This card specializes in beating aggressive decks and Zoo is certainly one of those matchups. Having the coin definitely makes SI:7 Agent a keep every time in the matchup, but it is often right to keep even without the coin if you have a way to enable the combo at all. Even highly inefficient plays like using Preparation to start your combo without any follow up can be right in certain circumstances.


This card offers us a reasonable 3/3 body for 3 mana with a useful upside of 3 points of healing. While there are cards that are more powerful in the matchup, it is foolish to mulligan a consistent performer like Earthen Ring Farseer in search of those cards. I would only consider mulliganing this card if I had a hand that was clogged at the 3 drop slot with more valuable cards like SI:7 Agent and Edwin VanCleef.



Shadowstep has many uses in the matchup when combined with SI:7 Agent, Edwin VanCleef, and Earthen Ring Farseer, but those synergies can often be too slow if we don’t have other strong cards in hand to stabilize during the first few turns. So you want to mulligan Shadowstep in your opening hand unless you have strong cards to support it.


FoK’s ability to deal damage to multiple minions makes it a powerful card in the matchup, but is also mana inefficient, which makes it far from ideal in our starting hand. The only time where keeping FoK would be a consideration is if you also had a Preparation to allow you to cast it for free. Otherwise toss this back in search of more efficient cards.

Throw It Back


The tempo boost that Preparation offers makes it a strong card in the matchup, but it will do very little for us if we don’t have the cards we need in hand to take advantage of it. Because this is the case, it is usually right to mulligan it to look for more consistent cards in the matchup.


Cold Blood should never be kept in your opening hand, and Zoo is probably the worst matchup to have it so that rule applies here even more so than in most matchups.


Conceal is a card that is used to extract extra value from other cards. The Zoo matchup is not about value at all. So you will always want to mulligan Conceal in this matchup.


Sap is at its worst against decks like Zoo. Often the Zoo player will have a board that consists of only minions that cost less than the 2 mana it costs to play Sap, so we will be gaining little to no advantage from playing Sap.  As this is the case, we should mulligan it without hesitation.


Shiv is a mana inefficient spell. It does 1 damage for 2 mana. The rogue hero power is double as efficient as it does 2 damage for 2 mana. Since the Zoo matchup is all about being mana efficient in our effort to wrestle board control from them, Shiv is a card that is not useful to us. Therefore we should mulligan Shiv every time.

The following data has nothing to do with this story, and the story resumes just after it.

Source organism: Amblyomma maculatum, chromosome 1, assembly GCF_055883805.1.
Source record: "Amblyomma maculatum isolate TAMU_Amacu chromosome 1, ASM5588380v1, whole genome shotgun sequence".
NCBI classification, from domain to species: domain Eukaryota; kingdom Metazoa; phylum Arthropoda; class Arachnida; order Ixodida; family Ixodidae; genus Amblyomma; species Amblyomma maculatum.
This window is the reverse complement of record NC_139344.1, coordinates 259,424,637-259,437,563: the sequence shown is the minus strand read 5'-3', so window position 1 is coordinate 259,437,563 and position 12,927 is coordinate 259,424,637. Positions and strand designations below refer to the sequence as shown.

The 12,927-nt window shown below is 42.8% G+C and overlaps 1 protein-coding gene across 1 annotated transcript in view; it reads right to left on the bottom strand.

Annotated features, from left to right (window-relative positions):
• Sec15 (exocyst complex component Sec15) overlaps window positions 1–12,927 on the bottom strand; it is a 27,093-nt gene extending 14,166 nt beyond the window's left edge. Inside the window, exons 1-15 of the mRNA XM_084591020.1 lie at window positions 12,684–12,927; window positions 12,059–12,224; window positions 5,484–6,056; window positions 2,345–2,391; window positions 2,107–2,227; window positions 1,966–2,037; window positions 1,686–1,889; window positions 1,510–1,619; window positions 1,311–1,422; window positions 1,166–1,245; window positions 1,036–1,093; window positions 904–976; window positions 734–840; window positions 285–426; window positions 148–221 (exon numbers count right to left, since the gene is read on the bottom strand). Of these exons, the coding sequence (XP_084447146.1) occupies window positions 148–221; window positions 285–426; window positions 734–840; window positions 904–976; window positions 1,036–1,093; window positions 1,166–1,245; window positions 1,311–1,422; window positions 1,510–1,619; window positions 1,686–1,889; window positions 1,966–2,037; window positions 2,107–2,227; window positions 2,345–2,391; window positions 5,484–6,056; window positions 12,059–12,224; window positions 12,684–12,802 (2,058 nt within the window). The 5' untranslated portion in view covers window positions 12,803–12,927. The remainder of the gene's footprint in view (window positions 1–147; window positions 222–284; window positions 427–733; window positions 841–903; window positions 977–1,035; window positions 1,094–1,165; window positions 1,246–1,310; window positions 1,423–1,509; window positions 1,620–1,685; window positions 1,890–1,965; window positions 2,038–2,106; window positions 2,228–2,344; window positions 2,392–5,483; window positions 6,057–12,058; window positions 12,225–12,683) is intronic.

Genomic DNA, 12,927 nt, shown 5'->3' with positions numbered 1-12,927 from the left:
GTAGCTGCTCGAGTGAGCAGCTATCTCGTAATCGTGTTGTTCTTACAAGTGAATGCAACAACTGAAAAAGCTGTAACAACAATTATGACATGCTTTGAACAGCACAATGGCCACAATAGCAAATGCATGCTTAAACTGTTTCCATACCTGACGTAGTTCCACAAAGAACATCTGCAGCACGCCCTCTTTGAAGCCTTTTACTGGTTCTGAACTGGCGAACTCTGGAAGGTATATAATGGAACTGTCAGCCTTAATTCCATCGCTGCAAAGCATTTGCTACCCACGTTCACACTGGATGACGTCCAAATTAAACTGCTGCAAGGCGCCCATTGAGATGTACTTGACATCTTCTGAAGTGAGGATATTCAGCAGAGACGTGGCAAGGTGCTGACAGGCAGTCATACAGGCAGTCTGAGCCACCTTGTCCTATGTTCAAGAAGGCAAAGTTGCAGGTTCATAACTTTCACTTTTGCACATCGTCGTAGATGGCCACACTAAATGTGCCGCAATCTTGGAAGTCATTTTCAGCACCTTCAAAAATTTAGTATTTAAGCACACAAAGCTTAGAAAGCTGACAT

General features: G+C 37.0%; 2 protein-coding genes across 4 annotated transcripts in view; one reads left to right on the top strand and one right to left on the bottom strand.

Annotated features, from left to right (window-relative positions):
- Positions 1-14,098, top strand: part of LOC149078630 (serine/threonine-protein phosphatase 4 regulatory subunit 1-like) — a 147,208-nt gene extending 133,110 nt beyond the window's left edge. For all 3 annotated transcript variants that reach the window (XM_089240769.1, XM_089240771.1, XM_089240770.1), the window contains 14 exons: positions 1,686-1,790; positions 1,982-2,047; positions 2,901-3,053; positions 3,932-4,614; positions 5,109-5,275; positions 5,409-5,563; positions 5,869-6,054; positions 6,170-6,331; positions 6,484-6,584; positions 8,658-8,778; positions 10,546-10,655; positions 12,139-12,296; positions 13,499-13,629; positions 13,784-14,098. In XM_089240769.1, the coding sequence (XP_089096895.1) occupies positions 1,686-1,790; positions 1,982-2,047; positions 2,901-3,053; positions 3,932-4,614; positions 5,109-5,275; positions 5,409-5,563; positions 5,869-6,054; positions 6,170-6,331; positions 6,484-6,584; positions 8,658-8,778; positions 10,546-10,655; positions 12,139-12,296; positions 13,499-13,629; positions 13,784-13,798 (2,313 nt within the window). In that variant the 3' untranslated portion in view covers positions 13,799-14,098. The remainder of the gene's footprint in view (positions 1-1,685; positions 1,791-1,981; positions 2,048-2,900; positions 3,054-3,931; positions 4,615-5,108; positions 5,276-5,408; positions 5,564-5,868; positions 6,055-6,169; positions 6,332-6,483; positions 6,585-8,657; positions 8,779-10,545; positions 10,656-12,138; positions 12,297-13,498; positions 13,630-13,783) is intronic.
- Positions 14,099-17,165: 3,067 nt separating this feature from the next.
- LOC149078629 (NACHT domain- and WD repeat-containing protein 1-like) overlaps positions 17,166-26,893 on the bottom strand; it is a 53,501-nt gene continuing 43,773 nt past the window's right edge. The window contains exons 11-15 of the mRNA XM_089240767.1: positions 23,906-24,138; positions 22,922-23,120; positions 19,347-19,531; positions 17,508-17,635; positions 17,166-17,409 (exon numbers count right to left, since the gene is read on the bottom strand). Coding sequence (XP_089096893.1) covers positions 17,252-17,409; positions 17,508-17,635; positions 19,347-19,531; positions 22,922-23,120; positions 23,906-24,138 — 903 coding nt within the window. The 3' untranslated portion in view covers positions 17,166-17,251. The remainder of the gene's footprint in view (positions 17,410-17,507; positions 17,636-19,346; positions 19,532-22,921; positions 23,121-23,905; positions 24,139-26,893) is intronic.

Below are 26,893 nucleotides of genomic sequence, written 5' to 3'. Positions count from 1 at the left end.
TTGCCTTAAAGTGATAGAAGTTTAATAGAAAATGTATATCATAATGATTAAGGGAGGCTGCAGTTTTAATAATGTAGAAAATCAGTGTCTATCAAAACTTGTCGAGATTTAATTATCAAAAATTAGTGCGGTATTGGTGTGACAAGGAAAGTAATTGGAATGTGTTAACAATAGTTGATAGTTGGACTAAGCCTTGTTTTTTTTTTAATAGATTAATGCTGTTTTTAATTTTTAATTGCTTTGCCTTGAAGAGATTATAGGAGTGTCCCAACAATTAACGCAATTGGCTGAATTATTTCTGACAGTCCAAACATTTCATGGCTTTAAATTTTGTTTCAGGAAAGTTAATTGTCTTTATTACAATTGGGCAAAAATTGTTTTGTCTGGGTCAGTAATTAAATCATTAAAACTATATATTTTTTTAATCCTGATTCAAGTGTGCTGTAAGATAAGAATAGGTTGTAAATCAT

VC is a very powerful card in the matchup because Zoo doesn’t run any non-damage based removal. However, it is only worth keeping if we have the cards to abuse its power. Obviously, having the coin is the most straightforward way to build his power level and it is often correct to keep VC when going second regardless of the other cards in hand. The decision is more complex when you don’t have access to easy combo enablers like Backstab, Preparation, and Shadowstep. When that is the case, it is often the best to mulligan him in search of more consistent cards.


Thalnos is a 1 power and 1 toughness minion for 2 mana. Those stats alone should tell you why Thalnos is not ideal in this matchup. While it can be useful in the mid to late game in combination with cards like FoK and Shiv to gain value once the board has been stabilized, it does very little in the first couple of turns to combat the mana debt that we are battling against. You should mulligan this every time.


Loot Hoarder’s value does not come from its ability to affect the board, and its 2/1 body is particularly bad in a matchup where your opponent has access to cards like Voidwalker and Mortal Coil. In this matchup we are looking for cards that have a more efficient effect on the board.


There are literally no matchups where I would keep Leeroy in my opening hand. As such, mulligan him every time.


I group these two cards together because they suffer from the exact same problem. They both cost 5 mana and that is simply too expensive to consider keeping in this matchup. You need answers that will be able to interact with the board earlier or the game could be effectively over by turn 5.

Closing & Other Matchup Analysis

Hope you guys find this matchup analysis helpful! I’ll be adding and creating more guides of other matchups.